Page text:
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    Prostacyclin plays a central role in haemostasis, inflammation and nociception. However, the factors regulating expression of the prostacyclin receptor (IP) gene in humans, or in other species, have not been identified. Herein it was sought to identify the key trans-acting factors and cis-acting elements regulating IP expression in the megakaryoblastic human erythroleukemia (HEL) 92.1.7 and the vascular endothelial EA.hy 926 cell lines. Using deletion and genetic reporter analyses, the essential core promoter, termed PrmIP, was localized to -1022 to -895 proximal to the transcription initiation site, while an upstream repressor region, localized to -1502 to -1271, was also identified. Bioinformatic analysis revealed evolutionary conserved Sp1, PU.1 and Oct-1 sites within the core PrmIP and disruption of those elements each led to substantial reductions in PrmIP-directed gene expression in both HEL and EA.hy 926 cells. Electrophoretic mobility shift assays (EMSAs) and supershift assays established that Sp1, PU.1 and Oct-1 can bind to elements within the core promoter in vitro while chromatin immunoprecipitiation (ChIP) assays confirmed their specific binding to chromatin in vivo. Furthermore, combination mutations of the Sp1, PU.1 and Oct-1 elements revealed that they act independently to co-regulate basal transcription of the IP gene while ectopic expression of each of the trans-acting factors led to substantial increases in PrmIP-directed gene expression and IP mRNA expression in both HEL and EA.hy 926 cells. While EMSA and antibody supershift assays established that the Ets family member Fli1, but not Ets-1, is capable of binding to the PU.1 element within PrmIP in vitro, ChIP analysis established that neither Fli1 nor Ets-1 bind to that element in vivo. Collectively, these data provide critical insights into the transcriptional regulation of the IP gene in human megakaryocytic and endothelial cells, identifying Sp1, PU.1 and Oct-1 as the critical factors involved in its basal regulation in humans.Science Foundation IrelandHealth Research BoardOther funderThe Wellcome Trustot,ke,-SB02/09/201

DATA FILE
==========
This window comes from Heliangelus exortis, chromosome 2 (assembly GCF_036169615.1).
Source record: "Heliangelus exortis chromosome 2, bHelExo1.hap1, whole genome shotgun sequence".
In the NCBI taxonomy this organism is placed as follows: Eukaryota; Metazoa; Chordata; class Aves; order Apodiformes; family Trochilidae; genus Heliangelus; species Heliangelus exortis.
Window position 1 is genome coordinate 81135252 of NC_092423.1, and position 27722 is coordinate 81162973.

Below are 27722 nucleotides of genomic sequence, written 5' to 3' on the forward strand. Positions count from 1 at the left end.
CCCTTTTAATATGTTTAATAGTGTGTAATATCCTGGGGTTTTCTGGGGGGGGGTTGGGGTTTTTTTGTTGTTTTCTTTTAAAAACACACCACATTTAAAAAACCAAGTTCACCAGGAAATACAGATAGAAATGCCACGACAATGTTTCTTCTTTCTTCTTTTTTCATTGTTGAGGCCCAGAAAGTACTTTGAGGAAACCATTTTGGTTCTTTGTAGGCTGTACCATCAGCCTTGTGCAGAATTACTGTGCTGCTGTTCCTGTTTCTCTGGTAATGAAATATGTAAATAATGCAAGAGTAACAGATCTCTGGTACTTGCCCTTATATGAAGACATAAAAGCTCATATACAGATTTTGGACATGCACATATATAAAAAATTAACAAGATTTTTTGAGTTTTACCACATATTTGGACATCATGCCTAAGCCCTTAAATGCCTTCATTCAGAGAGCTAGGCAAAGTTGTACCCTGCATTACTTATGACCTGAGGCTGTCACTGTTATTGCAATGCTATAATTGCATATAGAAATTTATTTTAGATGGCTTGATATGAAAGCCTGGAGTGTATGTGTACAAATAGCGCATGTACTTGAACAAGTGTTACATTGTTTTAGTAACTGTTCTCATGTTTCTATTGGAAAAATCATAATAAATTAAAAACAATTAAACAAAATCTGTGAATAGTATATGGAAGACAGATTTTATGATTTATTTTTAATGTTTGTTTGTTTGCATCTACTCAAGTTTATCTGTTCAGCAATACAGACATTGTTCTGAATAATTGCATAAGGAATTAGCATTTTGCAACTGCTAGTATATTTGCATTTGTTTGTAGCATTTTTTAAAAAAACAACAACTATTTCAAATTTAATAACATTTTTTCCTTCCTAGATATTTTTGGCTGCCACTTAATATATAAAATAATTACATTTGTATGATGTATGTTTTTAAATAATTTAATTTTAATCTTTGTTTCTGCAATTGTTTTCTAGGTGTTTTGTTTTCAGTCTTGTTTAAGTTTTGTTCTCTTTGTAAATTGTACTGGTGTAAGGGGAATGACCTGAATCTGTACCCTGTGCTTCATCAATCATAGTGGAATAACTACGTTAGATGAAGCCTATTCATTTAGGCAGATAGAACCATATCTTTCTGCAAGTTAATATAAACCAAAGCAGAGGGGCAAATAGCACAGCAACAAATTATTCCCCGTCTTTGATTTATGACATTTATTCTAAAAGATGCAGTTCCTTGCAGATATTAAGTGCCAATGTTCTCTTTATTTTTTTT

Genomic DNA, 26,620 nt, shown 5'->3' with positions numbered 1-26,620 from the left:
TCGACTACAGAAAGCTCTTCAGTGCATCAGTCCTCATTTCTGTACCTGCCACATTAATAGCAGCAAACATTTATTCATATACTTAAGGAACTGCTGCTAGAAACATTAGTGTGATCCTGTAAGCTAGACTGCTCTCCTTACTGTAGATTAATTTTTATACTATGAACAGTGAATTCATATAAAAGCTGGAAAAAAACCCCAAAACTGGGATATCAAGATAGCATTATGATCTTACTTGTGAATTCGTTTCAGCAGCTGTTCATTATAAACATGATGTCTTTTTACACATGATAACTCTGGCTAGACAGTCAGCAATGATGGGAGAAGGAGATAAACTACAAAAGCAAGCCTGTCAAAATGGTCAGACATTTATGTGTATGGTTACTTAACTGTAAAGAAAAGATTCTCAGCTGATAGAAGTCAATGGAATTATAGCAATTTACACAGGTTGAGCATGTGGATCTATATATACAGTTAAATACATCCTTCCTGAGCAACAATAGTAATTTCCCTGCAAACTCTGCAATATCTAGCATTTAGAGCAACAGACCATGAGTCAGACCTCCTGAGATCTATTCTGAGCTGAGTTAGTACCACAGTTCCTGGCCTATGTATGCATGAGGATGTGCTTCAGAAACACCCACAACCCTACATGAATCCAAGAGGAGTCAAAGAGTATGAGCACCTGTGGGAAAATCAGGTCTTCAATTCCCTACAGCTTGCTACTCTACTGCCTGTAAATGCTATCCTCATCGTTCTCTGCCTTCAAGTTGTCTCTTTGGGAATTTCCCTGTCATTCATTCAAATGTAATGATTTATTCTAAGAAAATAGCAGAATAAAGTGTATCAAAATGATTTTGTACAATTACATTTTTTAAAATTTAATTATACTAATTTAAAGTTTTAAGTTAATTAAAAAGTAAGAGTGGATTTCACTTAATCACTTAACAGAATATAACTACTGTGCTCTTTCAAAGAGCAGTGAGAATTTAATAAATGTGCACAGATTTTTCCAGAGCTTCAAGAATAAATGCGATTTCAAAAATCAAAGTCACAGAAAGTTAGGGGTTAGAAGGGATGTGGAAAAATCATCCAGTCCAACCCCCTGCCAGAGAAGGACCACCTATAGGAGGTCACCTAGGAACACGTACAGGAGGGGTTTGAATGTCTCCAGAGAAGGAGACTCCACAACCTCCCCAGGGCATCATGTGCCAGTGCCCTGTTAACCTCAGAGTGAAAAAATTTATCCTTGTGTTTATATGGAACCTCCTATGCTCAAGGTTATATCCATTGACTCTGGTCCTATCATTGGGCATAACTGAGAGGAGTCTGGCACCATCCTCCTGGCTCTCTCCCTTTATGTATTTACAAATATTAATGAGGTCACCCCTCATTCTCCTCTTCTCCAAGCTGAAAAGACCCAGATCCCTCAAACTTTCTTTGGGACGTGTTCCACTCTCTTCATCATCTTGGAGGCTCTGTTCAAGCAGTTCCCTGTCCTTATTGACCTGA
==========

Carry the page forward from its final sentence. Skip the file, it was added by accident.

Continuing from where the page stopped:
Prostacyclin receptor gene expression